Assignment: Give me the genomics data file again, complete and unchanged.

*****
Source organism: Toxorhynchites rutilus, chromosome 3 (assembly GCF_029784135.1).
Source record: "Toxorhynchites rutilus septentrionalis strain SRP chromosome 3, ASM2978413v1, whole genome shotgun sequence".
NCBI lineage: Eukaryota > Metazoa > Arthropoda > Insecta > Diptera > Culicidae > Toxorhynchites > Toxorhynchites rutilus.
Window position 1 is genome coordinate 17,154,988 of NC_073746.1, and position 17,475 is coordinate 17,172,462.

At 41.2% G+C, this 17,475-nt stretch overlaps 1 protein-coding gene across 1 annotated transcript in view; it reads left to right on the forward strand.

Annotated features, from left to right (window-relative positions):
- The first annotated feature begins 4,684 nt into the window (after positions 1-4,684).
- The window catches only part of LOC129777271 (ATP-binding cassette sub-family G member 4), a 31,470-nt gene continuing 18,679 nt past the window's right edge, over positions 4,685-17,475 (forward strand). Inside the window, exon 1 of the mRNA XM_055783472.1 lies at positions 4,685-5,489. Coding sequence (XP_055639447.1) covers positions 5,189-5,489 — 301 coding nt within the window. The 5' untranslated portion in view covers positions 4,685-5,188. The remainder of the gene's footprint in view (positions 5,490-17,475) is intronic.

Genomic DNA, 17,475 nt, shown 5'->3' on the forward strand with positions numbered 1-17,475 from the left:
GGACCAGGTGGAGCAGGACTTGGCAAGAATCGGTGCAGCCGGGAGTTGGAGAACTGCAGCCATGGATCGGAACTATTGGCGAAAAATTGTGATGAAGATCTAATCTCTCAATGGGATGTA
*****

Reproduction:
Source organism: Toxorhynchites rutilus, chromosome 3 (assembly GCF_029784135.1).
Source record: "Toxorhynchites rutilus septentrionalis strain SRP chromosome 3, ASM2978413v1, whole genome shotgun sequence".
NCBI lineage: Eukaryota > Metazoa > Arthropoda > Insecta > Diptera > Culicidae > Toxorhynchites > Toxorhynchites rutilus.
Window position 1 is genome coordinate 17,154,988 of NC_073746.1, and position 17,475 is coordinate 17,172,462.

At 41.2% G+C, this 17,475-nt stretch overlaps 1 protein-coding gene across 1 annotated transcript in view; it reads left to right on the forward strand.

Annotated features, from left to right (window-relative positions):
- The first annotated feature begins 4,684 nt into the window (after positions 1-4,684).
- The window catches only part of LOC129777271 (ATP-binding cassette sub-family G member 4), a 31,470-nt gene continuing 18,679 nt past the window's right edge, over positions 4,685-17,475 (forward strand). Inside the window, exon 1 of the mRNA XM_055783472.1 lies at positions 4,685-5,489. Coding sequence (XP_055639447.1) covers positions 5,189-5,489 — 301 coding nt within the window. The 5' untranslated portion in view covers positions 4,685-5,188. The remainder of the gene's footprint in view (positions 5,490-17,475) is intronic.

Genomic DNA, 17,475 nt, shown 5'->3' on the forward strand with positions numbered 1-17,475 from the left:
GGACCAGGTGGAGCAGGACTTGGCAAGAATCGGTGCAGCCGGGAGTTGGAGAACTGCAGCCATGGATCGGAACTATTGGCGAAAAATTGTGATGAAGATCTAATCTCTCAATGGGATGTA